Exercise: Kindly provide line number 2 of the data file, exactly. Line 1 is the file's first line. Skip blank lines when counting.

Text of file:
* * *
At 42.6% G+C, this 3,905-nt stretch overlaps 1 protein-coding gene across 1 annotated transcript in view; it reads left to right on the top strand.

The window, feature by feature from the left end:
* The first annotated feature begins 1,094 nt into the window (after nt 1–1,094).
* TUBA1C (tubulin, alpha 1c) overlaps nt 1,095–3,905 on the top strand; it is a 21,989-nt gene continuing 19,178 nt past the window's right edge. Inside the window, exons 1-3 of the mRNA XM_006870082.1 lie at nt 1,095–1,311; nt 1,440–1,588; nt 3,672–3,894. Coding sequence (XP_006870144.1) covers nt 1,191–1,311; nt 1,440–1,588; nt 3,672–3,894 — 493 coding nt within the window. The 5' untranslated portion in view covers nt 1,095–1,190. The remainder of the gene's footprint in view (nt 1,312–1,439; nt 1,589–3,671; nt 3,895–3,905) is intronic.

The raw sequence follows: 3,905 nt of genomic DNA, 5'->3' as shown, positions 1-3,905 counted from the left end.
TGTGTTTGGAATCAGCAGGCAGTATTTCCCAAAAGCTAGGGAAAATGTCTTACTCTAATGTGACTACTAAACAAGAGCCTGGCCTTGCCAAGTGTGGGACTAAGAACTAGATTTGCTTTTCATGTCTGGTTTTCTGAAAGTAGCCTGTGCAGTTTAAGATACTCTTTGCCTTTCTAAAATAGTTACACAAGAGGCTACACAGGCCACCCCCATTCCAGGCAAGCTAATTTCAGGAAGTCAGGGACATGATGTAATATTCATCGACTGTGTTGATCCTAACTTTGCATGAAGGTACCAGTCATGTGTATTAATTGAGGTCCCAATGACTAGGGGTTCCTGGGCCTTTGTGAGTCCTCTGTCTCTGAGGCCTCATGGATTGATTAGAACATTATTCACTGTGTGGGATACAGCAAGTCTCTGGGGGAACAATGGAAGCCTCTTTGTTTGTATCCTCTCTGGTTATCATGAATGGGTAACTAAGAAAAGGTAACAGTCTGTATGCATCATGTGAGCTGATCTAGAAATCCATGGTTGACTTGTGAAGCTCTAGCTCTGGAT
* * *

The window, feature by feature from the left end: